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I'm trying to understand this code:

inline SInt32 smul32by16(SInt32 i32, SInt16 i16)
    register SInt32 r;
    asm volatile("smulwb %0, %1, %2" : "=r"(r) : "r"(i32), "r"(i16));
    return r;

Does anybody know what this assembly instruction does?

Update: P.S. I use objective C. and I should understand some code from assembly. That's why it's difficult for me to understand this code.

share|improve this question
Architecture? ARM? – Charles Bailey Jul 11 '12 at 12:21
Please, see my update. I really don't even know, what is ARM. I just analize Apple sample code. I don't have knowledge in assembly. – Paul Galavic Jul 11 '12 at 12:23
I ask about the command inside. "smulwb %0, %1, %2" : "=r"(r) : "r"(i32), "r"(i16) – Paul Galavic Jul 11 '12 at 12:25
up vote 4 down vote accepted

It does signed 32 bit by signed 16 bit multiplication and returns the top 32 bit of 48 bit result. The b specifies to use the bottom 16bit of the third operand.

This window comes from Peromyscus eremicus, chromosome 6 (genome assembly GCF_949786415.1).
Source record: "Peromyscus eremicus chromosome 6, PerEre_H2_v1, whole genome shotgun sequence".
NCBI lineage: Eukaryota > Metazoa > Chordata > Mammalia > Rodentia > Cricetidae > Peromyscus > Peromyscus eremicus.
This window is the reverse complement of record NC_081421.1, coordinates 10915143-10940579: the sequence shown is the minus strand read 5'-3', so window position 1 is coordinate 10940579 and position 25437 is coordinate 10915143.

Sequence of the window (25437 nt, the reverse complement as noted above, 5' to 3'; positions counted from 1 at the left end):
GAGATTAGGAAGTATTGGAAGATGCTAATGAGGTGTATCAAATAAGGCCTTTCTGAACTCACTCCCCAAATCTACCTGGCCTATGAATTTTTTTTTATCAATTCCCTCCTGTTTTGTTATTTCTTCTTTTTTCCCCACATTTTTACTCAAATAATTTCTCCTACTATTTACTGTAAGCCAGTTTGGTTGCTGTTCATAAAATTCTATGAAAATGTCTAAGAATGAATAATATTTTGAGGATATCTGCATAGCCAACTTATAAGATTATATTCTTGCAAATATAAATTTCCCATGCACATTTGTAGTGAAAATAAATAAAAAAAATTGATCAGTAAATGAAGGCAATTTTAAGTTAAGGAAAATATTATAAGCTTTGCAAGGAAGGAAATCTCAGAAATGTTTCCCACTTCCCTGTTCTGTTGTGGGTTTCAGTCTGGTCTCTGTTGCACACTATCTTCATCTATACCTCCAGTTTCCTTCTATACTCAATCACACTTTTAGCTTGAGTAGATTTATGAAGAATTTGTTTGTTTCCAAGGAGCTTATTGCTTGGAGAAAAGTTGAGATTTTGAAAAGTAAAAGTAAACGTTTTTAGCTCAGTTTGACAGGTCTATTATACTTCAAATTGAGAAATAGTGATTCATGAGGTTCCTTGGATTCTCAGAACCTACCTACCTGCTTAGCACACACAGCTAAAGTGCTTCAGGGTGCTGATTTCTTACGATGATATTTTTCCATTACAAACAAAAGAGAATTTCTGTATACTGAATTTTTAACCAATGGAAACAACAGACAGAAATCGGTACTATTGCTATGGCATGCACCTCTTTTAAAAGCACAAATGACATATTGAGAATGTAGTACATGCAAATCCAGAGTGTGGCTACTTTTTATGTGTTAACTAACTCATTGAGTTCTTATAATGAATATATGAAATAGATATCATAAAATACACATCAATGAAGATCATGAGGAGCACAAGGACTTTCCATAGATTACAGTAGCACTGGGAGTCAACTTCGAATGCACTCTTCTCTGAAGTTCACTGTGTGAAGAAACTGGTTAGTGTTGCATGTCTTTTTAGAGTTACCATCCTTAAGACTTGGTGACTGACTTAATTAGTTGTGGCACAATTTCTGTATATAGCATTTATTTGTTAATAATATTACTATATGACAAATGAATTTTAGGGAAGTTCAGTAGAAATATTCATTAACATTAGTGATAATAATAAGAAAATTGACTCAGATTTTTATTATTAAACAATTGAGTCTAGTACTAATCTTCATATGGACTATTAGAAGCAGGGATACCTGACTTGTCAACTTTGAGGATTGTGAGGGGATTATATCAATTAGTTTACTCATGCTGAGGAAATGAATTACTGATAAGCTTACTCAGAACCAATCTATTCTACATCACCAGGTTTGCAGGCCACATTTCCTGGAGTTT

So, translating it into pseudo code:

int_48 temp;
temp = i32*i16;
result = temp >> 16;
share|improve this answer
Thank you very much – Paul Galavic Jul 11 '12 at 12:29

See here for the description of the ARM SMUL and SMULW instructions:


share|improve this answer

by using asm you can give assembler commands.

and using volatile for the reason,

volatile for the asm construct,  to prevent GCC from deleting the asm statement as unused

see this link for better understanding

command inside ask instruction means :

SMULWB       R4, R5, R3       ; Multiplies R5 with the bottom halfword of R3,
                              ; extracts top 32 bits and writes to R4.
share|improve this answer
No, I ask only about the command "smulwb %0, %1, %2" : "=r"(r) : "r"(i32), "r"(i16) – Paul Galavic Jul 11 '12 at 12:27

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